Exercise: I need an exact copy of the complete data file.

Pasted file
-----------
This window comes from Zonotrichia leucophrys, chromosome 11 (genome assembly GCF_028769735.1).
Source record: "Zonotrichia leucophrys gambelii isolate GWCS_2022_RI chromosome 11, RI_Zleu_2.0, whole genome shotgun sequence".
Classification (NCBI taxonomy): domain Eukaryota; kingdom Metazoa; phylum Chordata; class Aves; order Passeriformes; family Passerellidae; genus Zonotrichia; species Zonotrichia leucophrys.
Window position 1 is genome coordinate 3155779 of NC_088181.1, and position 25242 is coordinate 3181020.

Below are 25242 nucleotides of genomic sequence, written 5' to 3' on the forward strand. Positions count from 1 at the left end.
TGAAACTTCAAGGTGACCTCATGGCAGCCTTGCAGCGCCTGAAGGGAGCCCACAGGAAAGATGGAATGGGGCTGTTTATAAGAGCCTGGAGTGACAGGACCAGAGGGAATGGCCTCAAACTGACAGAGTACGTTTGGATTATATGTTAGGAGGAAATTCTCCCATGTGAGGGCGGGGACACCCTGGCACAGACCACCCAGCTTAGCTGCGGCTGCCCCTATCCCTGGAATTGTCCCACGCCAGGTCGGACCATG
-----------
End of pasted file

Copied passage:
This window comes from Zonotrichia leucophrys, chromosome 11 (genome assembly GCF_028769735.1).
Source record: "Zonotrichia leucophrys gambelii isolate GWCS_2022_RI chromosome 11, RI_Zleu_2.0, whole genome shotgun sequence".
Classification (NCBI taxonomy): domain Eukaryota; kingdom Metazoa; phylum Chordata; class Aves; order Passeriformes; family Passerellidae; genus Zonotrichia; species Zonotrichia leucophrys.
Window position 1 is genome coordinate 3155779 of NC_088181.1, and position 25242 is coordinate 3181020.

Below are 25242 nucleotides of genomic sequence, written 5' to 3' on the forward strand. Positions count from 1 at the left end.
TGAAACTTCAAGGTGACCTCATGGCAGCCTTGCAGCGCCTGAAGGGAGCCCACAGGAAAGATGGAATGGGGCTGTTTATAAGAGCCTGGAGTGACAGGACCAGAGGGAATGGCCTCAAACTGACAGAGTACGTTTGGATTATATGTTAGGAGGAAATTCTCCCATGTGAGGGCGGGGACACCCTGGCACAGACCACCCAGCTTAGCTGCGGCTGCCCCTATCCCTGGAATTGTCCCACGCCAGGTCGGACCATG